Nikon AF-S DX 18-300mm ƒ/3.5-6.3G ED VR zoom lens. If you had to choose just one lens to take with your traveling, this is a great choice. It has a very wide zoom range. At 18mm (equivalent to 27mm on a full-frame body), it's great for interiors or landscapes. At 300mm (equivalent to 450mm on a full-frame body), there's plenty of reach for wildlife, sports, or dramatic sunsets. It has vibration reduction, is surprisingly compact and light, and is competitively priced. Sigma also makes a good version that's a bit cheaper but great quality.
- Maximum magnification of 032x
- Angle of view from 76 degree to 5 degree 20'. Focal length range: 18 300 millimeter, minimum focus...
Nikon AF-S 50mm ƒ/1.8G lens. It's hard to go past a 50mm prime lens for versatility, fun, and learning photography. They're fast, which means they're good in low-light as well as give you that nice blurry background while keeping the subject sharp. They're inexpensive. They're often very sharp. And they're small and highly portable. This is the ƒ/1.8 version. Nikon also makes a B&H Photofaster ƒ/1.4 version, but it's about double the price. because the D3400 has a cropped DX sensor, the 50mm lens will become a slight telephoto perspective, equivalent to a 75mm lens on a full-frame camera (i.e., 35mm equivalent). Which makes it all the more useful as a portrait lens, whether you're taking formal portraits or candids of the family. And if you want a more traditional "true" 50mm perspective, you can put the 35mm ƒ/1.8G on the D3400 instead.
- Fast, upgraded f/1.8, compact FX format prime lens. The picture angle with 35 millimeter (135) format is...
- Focal length 50 millimeter, minimum focus distance 1.48 feet (0.45 meter)
Nikon D3400 Body Cap
If you're transporting or storing your D3400 camera body without a lens attached, you'll want to put on a body cap over the opening where the lens goes. That prevents dust and moisture from getting inside and causing havoc (and pesky dust bunnies on your photos).
The camera comes with one, but they're easy to misplace. The model number for the replacement part is BF-1B. It's the same cap used for all Nikon F-mount camera bodies. And this is a great opportunity to save a few dollars with an aftermarket version. They're often sold paired with a rear lens cap, since you often need both of those things when removing a lens.
Nikon D3400 Rubber Eyecup
If the rubber eyecup has been knocked off when you take out of your camera bag, the replacement part model number is DK-25. There are also slightly cheaper aftermarket versions, such as the ones by Vello or JJC.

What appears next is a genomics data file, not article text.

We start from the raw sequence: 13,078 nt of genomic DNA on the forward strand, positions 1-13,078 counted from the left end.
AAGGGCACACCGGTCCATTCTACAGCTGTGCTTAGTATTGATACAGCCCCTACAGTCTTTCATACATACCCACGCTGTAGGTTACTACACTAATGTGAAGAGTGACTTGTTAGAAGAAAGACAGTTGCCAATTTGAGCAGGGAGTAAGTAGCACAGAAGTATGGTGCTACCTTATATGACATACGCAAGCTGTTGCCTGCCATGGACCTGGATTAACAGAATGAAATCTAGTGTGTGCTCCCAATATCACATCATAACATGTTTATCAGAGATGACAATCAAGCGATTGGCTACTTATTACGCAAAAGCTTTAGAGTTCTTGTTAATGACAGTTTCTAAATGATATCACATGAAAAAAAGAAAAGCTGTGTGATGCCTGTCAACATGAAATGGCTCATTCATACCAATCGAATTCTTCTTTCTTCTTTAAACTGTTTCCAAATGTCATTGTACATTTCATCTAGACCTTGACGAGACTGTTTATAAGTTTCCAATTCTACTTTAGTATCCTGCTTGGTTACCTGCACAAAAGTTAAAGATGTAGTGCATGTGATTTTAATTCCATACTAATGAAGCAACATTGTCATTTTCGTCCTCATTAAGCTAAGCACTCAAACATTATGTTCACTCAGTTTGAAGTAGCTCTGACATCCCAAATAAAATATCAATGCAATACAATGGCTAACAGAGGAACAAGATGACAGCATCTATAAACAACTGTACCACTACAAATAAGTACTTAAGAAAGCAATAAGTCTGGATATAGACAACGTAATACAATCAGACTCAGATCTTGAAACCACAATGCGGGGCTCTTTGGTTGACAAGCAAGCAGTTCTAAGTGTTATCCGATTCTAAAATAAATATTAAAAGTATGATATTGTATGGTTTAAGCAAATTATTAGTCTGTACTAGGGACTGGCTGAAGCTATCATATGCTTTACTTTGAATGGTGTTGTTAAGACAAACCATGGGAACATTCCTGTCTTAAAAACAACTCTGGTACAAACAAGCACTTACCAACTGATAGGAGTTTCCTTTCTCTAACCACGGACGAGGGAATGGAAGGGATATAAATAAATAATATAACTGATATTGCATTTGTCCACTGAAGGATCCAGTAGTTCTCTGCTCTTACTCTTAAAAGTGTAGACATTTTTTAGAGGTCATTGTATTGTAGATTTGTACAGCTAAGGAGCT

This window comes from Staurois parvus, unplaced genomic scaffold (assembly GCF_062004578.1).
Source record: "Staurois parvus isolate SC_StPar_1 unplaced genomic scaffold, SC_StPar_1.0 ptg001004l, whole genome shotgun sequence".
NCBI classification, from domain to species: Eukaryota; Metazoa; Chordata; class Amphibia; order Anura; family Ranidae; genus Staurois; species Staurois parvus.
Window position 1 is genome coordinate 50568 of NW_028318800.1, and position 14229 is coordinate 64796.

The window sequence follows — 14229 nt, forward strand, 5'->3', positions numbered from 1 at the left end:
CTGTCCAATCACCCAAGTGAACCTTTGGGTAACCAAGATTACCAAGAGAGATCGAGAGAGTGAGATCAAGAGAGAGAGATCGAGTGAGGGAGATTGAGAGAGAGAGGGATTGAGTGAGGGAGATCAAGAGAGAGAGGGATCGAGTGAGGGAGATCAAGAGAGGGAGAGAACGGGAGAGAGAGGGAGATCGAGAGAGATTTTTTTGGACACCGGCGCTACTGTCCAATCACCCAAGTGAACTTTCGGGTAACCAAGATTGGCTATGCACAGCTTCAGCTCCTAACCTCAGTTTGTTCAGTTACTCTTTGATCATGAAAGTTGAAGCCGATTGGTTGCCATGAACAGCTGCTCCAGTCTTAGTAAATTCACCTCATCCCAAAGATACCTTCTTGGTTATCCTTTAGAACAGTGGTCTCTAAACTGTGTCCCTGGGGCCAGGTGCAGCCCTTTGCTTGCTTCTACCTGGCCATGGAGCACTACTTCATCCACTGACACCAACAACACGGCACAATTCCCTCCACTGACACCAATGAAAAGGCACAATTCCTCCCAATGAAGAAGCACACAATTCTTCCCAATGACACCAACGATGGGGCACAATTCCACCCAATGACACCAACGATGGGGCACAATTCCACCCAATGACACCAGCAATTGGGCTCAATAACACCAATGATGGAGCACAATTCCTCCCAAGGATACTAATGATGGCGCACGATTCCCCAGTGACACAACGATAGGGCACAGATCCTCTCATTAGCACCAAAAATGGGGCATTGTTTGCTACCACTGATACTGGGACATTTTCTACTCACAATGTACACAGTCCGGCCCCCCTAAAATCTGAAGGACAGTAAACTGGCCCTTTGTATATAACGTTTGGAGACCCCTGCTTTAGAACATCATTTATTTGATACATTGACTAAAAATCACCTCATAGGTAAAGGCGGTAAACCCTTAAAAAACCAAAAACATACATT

- Made from soft and durable silicone + high quality ABS
- Provide cushioning around the camera's eyepiece, and are especially useful to eyeglass wearers
Battery Dummy for Nikon D3400
A battery dummy is used for longer-term power supply to the camera. They're especially useful for things like time lapse photography, astrophotography, or using your D3400 as a webcam.
It's an accessory that fits into your camera's battery compartment. By itself, it doesn't provide any power, but it's attached to a cable that you can then attach to different power sources such as AC power or a larger battery pack.
- [COMPATIBLE WITH MODEL:] The EN-EL14 / EN-EL14A Dummy Battery EP-5A DC coupler (Connector) work for Nikon...
- [STEPS FOR USAGE:] Remove the EN EL14 original battery, Replace with EP-5A virtual battery, and cover the...
Where Can I Find the Nikon D3400 Manual?
You can find the Nikon D3400 manuals here. There are a few different versions. The Reference Manual is the most detailed and most complete. The User Manual is basically a quick start guide. There are also versions designed for different parts of the world.
The Reference Manual is available as both a downloadable PDF and as on online HTML version.
Where Can I Find the Nikon D3400 Latest Firmware?
Nikon releases firmware updates on their website.
There are a few different types of firmware used by the D3400. The main camera firmware is the "C" version. (The others are for the lens and lens distortion control.)
I have a detailed guide on how to check and update Nikon D3400 firmware versions here.